Google will build and operate a trans-Pacific underwater cable network in a partnership with Asian telecommunications companies that will connect the United States and Japan. The cable network will help improve Internet speeds in Asia, moving data at a blistering 60 terabits per second.
The cable network will be called FASTER, and it will have hubs on the West Coast in Los Angeles, San Francisco, Seattle, and Portland, and in the Japanese cities of Chikura and Shima. FASTER will be the newest member of the undersea cable network that keeps the world online.
Google will partner with China Mobile International, China Telecom Global, Global Transit, KDDI Corp, and SingTel to invest $300 million in FASTER, while NEC will be the system supplier for the cable network. The group expects FASTER to be ready by the middle of 2016.
"FASTER is one of a few hundred submarine telecommunications cables connecting various parts of the world," Woohyong Choi, Google infrastructure business development manager and chairman of the FASTER executive committee, said in a statement. "These cables collectively form an important infrastructure that helps run global Internet and communications. The FASTER cable system has the largest design capacity ever built on the Trans-Pacific route, which is one of the longest routes in the world. The agreement announced today will benefit all users of the global Internet."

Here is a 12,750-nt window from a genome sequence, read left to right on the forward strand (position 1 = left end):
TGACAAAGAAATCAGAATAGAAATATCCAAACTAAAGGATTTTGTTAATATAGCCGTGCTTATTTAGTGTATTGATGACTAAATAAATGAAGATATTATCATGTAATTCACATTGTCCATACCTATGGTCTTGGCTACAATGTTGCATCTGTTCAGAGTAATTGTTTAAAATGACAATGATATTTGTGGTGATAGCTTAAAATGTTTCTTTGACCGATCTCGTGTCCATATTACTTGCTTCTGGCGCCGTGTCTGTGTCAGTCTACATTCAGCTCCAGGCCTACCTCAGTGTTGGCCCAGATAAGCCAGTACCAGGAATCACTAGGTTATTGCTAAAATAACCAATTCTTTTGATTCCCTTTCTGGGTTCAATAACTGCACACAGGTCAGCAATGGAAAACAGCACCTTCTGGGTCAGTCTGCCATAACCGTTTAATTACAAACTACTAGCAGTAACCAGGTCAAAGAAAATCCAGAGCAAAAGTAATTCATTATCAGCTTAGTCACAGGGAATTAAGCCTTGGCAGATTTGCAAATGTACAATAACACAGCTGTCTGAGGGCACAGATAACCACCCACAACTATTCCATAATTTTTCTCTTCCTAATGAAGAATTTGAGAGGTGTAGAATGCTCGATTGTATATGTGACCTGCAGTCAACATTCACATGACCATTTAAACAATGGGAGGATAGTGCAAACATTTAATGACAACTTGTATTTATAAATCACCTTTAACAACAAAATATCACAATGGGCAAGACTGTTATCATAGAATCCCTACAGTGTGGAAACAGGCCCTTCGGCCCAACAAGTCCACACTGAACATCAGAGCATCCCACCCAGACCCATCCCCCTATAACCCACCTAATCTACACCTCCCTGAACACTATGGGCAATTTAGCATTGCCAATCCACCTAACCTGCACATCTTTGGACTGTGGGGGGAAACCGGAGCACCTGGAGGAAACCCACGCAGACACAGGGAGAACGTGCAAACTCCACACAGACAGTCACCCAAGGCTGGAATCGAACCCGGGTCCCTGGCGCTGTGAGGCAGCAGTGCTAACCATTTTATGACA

These cables become more crucial every day as more of the world gets online. We've been laying and using transoceanic cables since the 1840s, and with less than half the human population currently connected, more cables will need to be added and existing cables improved to keep up with the demand.
"Along with our previous investments—UNITY in 2008 and SJC (South-East Asia Japan Cable) in 2011, FASTER will make the internet, well, faster and more reliable for our users in Asia," Urs Hölzle, Google's senior vice president of technical infrastructure, said.
Construction on FASTER will begin immediately.